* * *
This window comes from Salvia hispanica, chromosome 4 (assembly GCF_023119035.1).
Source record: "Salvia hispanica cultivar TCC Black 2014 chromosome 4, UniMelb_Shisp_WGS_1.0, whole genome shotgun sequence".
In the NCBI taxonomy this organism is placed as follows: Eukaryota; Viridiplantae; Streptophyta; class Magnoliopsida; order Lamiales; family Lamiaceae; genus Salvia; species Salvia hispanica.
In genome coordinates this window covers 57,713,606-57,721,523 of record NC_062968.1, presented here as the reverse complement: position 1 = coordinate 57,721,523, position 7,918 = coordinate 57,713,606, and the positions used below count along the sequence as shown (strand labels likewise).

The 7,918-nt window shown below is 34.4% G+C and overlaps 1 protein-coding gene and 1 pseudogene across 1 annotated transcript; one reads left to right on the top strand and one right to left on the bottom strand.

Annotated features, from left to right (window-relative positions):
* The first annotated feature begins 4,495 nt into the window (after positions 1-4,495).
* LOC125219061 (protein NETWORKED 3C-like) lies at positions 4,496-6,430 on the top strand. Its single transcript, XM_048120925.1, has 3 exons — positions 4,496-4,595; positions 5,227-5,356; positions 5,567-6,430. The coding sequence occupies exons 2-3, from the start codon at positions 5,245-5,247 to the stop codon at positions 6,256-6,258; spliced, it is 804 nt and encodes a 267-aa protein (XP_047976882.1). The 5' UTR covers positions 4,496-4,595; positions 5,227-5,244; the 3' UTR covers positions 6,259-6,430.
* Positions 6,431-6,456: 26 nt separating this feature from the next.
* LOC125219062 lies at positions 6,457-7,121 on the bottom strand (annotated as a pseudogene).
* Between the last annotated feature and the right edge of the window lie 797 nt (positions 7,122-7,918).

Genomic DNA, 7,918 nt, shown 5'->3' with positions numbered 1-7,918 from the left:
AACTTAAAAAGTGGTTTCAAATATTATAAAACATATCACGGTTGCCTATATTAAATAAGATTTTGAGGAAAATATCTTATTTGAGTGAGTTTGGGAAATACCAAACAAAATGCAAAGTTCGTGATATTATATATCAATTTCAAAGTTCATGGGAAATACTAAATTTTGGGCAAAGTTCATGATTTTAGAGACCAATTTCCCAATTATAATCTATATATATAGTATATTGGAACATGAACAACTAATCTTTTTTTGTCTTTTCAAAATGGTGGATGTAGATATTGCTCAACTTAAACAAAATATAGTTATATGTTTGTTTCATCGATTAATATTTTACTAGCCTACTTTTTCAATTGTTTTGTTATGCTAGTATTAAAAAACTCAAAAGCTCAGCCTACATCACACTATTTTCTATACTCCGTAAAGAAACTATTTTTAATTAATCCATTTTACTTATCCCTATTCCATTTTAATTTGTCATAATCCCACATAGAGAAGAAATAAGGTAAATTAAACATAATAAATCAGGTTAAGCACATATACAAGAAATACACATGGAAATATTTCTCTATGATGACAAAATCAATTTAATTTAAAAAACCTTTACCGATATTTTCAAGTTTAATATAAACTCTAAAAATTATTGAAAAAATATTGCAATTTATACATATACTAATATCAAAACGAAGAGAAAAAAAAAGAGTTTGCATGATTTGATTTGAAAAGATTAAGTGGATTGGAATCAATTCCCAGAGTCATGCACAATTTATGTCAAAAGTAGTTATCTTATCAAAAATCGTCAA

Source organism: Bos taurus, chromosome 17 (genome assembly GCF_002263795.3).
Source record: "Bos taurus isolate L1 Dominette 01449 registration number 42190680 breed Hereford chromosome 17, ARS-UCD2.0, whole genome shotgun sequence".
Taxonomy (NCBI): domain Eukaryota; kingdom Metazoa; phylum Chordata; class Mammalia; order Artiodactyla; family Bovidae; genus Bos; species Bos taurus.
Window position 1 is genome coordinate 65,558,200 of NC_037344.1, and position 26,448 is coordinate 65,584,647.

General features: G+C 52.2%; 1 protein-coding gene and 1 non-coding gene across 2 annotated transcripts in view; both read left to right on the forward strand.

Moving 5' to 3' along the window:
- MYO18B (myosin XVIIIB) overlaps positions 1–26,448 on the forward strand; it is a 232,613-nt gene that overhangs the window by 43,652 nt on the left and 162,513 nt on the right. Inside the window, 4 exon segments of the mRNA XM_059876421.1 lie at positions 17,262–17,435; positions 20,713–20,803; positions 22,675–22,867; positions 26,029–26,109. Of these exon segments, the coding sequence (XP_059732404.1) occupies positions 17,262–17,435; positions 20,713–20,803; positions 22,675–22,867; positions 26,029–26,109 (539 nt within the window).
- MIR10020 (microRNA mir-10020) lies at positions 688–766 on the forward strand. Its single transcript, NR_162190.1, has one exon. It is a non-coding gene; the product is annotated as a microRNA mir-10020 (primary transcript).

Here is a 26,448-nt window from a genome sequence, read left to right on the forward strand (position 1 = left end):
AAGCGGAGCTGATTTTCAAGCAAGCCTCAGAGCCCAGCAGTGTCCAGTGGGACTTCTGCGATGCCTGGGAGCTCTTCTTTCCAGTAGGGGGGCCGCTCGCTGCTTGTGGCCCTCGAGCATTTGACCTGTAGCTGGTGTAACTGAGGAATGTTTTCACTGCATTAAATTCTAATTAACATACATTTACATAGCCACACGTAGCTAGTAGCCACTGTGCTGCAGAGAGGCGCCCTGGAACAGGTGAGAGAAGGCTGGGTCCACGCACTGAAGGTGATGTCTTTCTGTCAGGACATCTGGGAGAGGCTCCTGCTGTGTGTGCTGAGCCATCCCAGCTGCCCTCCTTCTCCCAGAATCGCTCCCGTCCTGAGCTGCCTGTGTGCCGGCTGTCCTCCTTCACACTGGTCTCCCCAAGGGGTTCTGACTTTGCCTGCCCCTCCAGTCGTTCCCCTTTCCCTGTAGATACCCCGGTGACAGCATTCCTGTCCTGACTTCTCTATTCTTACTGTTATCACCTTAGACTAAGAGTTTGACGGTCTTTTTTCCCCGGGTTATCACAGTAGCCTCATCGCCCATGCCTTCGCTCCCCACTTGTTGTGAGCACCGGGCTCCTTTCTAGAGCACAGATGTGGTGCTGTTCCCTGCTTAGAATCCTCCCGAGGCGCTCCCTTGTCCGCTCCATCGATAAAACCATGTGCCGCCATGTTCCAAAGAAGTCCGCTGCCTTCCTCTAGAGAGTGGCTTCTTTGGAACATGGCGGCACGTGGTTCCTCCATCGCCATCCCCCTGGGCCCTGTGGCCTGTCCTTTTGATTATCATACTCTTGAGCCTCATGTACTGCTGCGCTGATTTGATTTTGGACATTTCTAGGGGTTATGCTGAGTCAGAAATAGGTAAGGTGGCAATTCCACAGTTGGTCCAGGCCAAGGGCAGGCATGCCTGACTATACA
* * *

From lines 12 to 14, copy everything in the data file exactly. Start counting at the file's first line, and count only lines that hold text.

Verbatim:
Genomic DNA, 7,918 nt, shown 5'->3' with positions numbered 1-7,918 from the left:
AACTTAAAAAGTGGTTTCAAATATTATAAAACATATCACGGTTGCCTATATTAAATAAGATTTTGAGGAAAATATCTTATTTGAGTGAGTTTGGGAAATACCAAACAAAATGCAAAGTTCGTGATATTATATATCAATTTCAAAGTTCATGGGAAATACTAAATTTTGGGCAAAGTTCATGATTTTAGAGACCAATTTCCCAATTATAATCTATATATATAGTATATTGGAACATGAACAACTAATCTTTTTTTGTCTTTTCAAAATGGTGGATGTAGATATTGCTCAACTTAAACAAAATATAGTTATATGTTTGTTTCATCGATTAATATTTTACTAGCCTACTTTTTCAATTGTTTTGTTATGCTAGTATTAAAAAACTCAAAAGCTCAGCCTACATCACACTATTTTCTATACTCCGTAAAGAAACTATTTTTAATTAATCCATTTTACTTATCCCTATTCCATTTTAATTTGTCATAATCCCACATAGAGAAGAAATAAGGTAAATTAAACATAATAAATCAGGTTAAGCACATATACAAGAAATACACATGGAAATATTTCTCTATGATGACAAAATCAATTTAATTTAAAAAACCTTTACCGATATTTTCAAGTTTAATATAAACTCTAAAAATTATTGAAAAAATATTGCAATTTATACATATACTAATATCAAAACGAAGAGAAAAAAAAAGAGTTTGCATGATTTGATTTGAAAAGATTAAGTGGATTGGAATCAATTCCCAGAGTCATGCACAATTTATGTCAAAAGTAGTTATCTTATCAAAAATCGTCAA

Source organism: Bos taurus, chromosome 17 (genome assembly GCF_002263795.3).